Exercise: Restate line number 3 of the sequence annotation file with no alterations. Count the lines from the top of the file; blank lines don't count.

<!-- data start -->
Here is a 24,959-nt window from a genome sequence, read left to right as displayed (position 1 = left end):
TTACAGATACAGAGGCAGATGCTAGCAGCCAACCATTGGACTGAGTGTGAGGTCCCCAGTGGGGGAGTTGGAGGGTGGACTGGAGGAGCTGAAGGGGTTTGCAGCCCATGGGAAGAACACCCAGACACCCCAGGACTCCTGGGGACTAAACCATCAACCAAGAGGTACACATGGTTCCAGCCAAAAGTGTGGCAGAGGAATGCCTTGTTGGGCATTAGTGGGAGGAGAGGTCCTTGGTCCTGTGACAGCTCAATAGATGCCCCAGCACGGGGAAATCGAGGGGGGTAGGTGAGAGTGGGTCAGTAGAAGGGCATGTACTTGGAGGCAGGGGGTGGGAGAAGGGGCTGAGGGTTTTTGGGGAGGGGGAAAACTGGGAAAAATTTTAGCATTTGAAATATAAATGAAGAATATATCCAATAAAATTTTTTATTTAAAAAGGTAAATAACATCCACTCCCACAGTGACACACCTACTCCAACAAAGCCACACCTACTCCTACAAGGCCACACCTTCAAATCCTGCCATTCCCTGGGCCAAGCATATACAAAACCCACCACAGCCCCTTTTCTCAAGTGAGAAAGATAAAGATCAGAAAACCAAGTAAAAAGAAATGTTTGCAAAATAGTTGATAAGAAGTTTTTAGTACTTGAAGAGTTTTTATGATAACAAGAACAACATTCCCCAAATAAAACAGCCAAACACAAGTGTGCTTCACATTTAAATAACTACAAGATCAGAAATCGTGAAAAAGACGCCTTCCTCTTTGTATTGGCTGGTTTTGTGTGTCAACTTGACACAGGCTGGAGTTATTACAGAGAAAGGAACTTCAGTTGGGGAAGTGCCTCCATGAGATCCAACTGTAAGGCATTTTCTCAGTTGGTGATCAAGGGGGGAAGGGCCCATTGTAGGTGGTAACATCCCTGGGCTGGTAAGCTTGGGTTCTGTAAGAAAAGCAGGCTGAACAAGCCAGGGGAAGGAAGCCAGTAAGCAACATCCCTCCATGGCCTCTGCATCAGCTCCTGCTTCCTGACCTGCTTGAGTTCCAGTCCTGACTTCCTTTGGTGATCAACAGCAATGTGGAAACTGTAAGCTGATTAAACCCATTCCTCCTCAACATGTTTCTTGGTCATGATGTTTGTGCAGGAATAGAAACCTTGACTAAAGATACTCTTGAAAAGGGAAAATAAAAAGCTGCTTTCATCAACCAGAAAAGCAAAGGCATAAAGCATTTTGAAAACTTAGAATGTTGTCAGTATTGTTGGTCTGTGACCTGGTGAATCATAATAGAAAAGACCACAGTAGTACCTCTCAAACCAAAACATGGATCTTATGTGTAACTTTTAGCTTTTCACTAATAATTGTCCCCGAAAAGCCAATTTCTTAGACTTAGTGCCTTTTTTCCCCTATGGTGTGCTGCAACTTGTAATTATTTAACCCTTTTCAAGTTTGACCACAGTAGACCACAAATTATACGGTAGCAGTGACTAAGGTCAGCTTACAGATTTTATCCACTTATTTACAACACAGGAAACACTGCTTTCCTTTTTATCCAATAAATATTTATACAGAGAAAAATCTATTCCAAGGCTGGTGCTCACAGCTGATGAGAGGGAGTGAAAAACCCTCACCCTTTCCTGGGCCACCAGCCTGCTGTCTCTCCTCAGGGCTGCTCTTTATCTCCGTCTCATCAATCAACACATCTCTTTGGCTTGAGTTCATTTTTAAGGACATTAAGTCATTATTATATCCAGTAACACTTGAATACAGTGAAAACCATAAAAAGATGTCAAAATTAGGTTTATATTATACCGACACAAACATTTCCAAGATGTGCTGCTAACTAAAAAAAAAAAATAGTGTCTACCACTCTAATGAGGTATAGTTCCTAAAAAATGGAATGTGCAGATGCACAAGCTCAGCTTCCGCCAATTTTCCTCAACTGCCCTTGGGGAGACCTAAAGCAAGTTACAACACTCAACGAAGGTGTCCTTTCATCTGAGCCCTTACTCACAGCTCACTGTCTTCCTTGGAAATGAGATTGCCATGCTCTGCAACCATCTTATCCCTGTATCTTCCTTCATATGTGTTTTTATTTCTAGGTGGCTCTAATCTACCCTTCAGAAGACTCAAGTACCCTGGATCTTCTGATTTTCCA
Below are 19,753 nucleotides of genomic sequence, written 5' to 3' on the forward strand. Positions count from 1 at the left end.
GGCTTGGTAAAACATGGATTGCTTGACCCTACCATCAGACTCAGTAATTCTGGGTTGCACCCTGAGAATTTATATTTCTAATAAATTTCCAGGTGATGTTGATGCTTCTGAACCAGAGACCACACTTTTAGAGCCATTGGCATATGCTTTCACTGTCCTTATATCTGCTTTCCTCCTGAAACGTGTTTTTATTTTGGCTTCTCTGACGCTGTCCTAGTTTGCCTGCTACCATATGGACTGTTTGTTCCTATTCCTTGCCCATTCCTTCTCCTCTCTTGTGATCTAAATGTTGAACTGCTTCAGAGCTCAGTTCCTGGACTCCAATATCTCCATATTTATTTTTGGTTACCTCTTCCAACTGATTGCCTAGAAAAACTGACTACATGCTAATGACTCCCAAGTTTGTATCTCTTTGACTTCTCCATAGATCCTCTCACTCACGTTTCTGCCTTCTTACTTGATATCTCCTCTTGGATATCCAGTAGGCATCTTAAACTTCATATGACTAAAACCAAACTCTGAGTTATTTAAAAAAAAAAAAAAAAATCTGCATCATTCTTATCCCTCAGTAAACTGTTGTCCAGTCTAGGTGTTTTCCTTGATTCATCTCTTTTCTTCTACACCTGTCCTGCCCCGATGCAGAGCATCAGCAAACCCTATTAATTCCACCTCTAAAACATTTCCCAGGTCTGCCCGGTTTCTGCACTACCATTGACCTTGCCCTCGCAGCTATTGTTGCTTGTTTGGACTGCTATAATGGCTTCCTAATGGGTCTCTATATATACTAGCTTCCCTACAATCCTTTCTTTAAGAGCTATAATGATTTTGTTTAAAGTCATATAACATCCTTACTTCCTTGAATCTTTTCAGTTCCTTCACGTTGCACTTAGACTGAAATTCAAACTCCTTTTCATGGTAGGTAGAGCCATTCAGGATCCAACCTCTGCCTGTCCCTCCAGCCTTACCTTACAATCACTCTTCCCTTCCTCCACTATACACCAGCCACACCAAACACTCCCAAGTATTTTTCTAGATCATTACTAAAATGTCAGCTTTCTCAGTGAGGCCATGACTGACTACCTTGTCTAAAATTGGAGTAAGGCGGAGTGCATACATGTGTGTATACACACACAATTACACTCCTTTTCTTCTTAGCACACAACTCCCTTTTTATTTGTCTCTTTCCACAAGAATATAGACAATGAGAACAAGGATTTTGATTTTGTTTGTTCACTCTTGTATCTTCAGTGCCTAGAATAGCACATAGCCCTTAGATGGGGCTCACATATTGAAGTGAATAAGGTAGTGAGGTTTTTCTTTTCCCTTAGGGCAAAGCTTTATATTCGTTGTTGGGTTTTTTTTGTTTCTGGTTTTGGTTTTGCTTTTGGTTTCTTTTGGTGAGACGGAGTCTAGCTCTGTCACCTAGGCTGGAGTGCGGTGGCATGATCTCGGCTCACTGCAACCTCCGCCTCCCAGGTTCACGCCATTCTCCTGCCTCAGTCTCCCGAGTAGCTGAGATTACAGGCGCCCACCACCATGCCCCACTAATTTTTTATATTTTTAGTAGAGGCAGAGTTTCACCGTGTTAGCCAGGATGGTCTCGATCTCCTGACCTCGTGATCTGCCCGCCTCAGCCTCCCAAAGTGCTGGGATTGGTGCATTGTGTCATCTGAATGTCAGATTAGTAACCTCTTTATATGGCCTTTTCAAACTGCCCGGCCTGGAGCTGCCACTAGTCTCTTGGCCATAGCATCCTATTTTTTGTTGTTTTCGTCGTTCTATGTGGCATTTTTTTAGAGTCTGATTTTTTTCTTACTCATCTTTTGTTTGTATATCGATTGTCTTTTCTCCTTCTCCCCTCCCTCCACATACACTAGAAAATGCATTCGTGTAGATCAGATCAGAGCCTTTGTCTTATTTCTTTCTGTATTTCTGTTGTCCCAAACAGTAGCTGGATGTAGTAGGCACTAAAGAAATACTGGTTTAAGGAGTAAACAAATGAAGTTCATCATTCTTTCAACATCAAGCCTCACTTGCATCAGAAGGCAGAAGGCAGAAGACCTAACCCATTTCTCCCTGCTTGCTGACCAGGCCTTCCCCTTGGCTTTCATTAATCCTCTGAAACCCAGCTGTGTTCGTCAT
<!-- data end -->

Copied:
Below are 19,753 nucleotides of genomic sequence, written 5' to 3' on the forward strand. Positions count from 1 at the left end.